Michael Griffithâ€™s funny, infectious novel Trophy (TriQuarterly) follows Vada, a once promising college student who, after losing his parents in a car accident, drops out of school and never again does anything productive. Meanwhile, Vadaâ€™s friend and rival Wyatt becomes a top earner on the Asian golf circuit, gets hailed as a hero for stopping a grapefruit knife-wielding assailant (Wyatt mostly saved the knife-wielder from himself, it turns out), and becomes engaged to the local weather woman, Darla, whom Vada promptly falls for and who treats him like her best girlfriend. Vada makes a plan to tell Darla about his feelings, and then he dies.
Thatâ€™s the whole point, really, of the book, following as it does the last twenty minutes of Vadaâ€™s lifeâ€”as he finishes mowing the lawn, eats cookie dough for lunch, and suffocates under the weight of his friend Wyattâ€™s stuffed trophy bear. Itâ€™s a joke wrapped in a pun inside a pratfall, the gags and absurdities layering and corkscrewing until you donâ€™t know which way is up.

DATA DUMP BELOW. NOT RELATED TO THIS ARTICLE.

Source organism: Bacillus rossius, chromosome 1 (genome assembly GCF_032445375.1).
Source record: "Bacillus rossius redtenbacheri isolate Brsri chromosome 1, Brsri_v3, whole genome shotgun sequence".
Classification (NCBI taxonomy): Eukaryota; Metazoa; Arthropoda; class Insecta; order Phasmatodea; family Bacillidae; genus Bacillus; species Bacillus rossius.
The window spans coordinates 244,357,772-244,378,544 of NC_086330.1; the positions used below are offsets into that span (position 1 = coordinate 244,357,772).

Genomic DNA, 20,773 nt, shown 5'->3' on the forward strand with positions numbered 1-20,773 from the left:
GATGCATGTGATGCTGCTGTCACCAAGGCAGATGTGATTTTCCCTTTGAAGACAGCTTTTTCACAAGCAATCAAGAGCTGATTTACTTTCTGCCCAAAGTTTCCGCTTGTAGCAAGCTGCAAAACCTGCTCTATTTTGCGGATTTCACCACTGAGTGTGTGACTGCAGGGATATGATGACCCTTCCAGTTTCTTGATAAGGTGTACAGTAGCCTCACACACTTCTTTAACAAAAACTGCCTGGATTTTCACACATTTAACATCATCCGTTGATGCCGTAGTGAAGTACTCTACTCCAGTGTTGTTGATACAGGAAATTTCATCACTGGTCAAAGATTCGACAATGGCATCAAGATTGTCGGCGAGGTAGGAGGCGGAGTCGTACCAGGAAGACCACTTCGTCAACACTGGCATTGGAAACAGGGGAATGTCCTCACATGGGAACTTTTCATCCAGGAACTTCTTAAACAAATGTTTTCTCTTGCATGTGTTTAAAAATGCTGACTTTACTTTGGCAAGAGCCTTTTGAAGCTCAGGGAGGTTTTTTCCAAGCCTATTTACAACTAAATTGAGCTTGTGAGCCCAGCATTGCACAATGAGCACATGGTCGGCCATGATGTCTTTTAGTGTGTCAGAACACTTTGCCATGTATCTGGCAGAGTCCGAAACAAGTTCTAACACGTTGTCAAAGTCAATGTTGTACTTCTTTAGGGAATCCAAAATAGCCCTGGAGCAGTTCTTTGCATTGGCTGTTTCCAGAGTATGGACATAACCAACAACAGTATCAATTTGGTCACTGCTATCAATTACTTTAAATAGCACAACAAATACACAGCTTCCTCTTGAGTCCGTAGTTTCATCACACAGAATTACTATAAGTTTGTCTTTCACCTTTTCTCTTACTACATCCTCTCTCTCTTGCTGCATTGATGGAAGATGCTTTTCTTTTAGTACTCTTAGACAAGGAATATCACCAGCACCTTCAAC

But Griffithâ€™s novel is more than a series of jokes or comic set pieces. The narrator both claims that Vada is telling the storyâ€”he attributes specific words to Vada, claims Vada lied in the previous chapter, etc.â€”and refers consistently to Vada in the third person, which together make the novel seem less about a (mostly!) pathetic character dying and more about the pieces of each of us which come across as pitiful, unsuccessful, unrealized, incomplete. Vada describes himself as â€śa hard case, only not in the unreformable-criminal wayâ€¦but for crimes of excessive interiority and fear.â€ť Itâ€™s Social Anxiety Disorder as a metaphysical state, and Griffith deftly connects this human moment to the acts of writing and reading and also, more universally, to our relationship with mortality. Griffithâ€™s fearless narrative gearshifting and his funny, nuanced portrait of grief give the book a degree of subtlety which makes Vada’s story moving and satisfying in ways that less ambitious comic novels canâ€™t hope to achieve.